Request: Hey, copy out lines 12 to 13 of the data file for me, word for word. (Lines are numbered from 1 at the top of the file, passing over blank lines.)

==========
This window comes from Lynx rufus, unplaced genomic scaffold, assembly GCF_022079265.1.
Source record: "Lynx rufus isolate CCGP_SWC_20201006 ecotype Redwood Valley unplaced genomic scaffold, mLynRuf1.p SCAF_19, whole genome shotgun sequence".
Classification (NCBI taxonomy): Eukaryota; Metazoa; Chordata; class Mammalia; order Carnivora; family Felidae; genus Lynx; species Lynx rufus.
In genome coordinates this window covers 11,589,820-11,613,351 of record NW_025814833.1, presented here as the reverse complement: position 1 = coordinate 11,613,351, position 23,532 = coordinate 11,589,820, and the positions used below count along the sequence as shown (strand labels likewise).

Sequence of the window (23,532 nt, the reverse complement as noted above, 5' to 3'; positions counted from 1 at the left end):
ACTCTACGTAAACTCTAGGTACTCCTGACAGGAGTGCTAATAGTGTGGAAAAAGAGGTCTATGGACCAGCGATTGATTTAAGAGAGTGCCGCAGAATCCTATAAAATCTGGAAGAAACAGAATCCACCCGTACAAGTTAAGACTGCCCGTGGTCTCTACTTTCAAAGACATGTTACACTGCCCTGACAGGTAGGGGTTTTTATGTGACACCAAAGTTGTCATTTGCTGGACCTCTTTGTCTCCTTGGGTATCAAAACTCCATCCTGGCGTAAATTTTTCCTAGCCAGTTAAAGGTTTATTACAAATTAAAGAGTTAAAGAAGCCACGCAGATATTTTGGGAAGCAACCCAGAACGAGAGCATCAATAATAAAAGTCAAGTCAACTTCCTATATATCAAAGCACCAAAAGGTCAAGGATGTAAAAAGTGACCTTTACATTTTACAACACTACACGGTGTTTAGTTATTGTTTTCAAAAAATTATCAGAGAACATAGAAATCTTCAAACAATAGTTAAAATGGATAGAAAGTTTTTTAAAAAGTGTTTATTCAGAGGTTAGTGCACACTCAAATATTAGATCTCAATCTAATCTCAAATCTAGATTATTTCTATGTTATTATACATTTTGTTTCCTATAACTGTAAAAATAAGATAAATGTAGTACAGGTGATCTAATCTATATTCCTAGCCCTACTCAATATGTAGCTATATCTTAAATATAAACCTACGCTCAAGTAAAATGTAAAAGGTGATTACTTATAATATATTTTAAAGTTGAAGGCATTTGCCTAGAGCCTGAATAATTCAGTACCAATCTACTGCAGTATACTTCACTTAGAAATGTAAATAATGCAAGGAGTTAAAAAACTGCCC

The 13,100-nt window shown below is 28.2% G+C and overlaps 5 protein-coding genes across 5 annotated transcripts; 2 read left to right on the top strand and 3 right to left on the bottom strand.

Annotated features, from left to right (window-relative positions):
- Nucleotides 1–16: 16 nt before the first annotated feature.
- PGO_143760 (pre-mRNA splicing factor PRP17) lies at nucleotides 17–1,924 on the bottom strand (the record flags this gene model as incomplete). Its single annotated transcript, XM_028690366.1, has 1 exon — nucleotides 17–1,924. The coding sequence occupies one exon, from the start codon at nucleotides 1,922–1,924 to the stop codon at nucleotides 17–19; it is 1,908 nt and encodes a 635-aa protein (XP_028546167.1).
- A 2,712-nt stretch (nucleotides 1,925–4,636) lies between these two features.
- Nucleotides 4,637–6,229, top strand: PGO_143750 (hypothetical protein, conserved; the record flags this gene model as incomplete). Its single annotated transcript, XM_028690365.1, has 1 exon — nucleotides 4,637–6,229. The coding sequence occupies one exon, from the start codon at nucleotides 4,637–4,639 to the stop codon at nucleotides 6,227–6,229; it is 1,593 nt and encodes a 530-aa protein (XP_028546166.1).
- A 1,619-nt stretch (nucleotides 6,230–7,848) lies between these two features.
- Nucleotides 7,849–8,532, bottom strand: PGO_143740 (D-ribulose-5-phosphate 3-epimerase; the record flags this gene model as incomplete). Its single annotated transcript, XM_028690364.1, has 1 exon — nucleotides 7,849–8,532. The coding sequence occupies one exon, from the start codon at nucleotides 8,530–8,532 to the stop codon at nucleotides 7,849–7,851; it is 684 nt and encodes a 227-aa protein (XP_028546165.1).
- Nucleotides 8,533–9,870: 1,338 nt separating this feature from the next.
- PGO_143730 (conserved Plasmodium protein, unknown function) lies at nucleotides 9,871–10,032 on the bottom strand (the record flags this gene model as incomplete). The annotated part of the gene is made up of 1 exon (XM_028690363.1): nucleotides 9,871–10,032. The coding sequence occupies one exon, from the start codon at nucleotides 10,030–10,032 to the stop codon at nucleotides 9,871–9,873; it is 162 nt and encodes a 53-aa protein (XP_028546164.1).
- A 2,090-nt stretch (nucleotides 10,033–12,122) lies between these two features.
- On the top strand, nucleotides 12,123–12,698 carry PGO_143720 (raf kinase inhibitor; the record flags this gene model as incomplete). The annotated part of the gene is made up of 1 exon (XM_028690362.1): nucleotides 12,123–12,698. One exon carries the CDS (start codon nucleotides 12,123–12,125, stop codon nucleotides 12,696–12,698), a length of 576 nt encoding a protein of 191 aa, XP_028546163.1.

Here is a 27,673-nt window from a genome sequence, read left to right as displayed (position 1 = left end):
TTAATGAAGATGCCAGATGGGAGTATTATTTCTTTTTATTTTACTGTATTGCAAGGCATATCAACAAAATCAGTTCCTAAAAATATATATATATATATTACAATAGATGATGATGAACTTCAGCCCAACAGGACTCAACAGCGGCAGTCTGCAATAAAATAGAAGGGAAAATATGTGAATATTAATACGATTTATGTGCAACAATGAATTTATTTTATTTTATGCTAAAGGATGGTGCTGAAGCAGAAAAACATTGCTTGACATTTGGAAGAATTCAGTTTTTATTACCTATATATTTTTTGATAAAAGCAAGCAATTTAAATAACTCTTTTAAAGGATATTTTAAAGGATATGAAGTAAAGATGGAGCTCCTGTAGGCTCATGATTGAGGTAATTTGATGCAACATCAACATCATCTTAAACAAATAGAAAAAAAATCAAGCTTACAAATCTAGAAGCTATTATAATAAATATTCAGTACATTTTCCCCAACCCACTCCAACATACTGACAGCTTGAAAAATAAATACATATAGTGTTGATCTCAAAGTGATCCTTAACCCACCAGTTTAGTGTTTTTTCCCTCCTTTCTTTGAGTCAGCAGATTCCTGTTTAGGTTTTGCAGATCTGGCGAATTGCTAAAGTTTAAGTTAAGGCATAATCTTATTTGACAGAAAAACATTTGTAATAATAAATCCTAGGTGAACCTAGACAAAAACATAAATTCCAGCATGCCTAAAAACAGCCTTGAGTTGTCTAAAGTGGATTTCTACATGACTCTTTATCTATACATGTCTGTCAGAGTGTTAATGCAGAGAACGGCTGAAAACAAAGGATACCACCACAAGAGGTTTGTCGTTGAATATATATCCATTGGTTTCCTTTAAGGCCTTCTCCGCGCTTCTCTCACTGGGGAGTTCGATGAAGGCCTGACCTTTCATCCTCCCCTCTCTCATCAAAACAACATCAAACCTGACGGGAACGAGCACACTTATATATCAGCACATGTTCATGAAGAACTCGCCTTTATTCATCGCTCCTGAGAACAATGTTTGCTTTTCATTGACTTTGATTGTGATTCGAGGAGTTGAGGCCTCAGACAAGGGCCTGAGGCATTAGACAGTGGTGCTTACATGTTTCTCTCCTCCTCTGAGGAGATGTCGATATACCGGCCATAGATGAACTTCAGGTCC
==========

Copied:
- Nucleotides 4,637–6,229, top strand: PGO_143750 (hypothetical protein, conserved; the record flags this gene model as incomplete). Its single annotated transcript, XM_028690365.1, has 1 exon — nucleotides 4,637–6,229. The coding sequence occupies one exon, from the start codon at nucleotides 4,637–4,639 to the stop codon at nucleotides 6,227–6,229; it is 1,593 nt and encodes a 530-aa protein (XP_028546166.1).
- A 1,619-nt stretch (nucleotides 6,230–7,848) lies between these two features.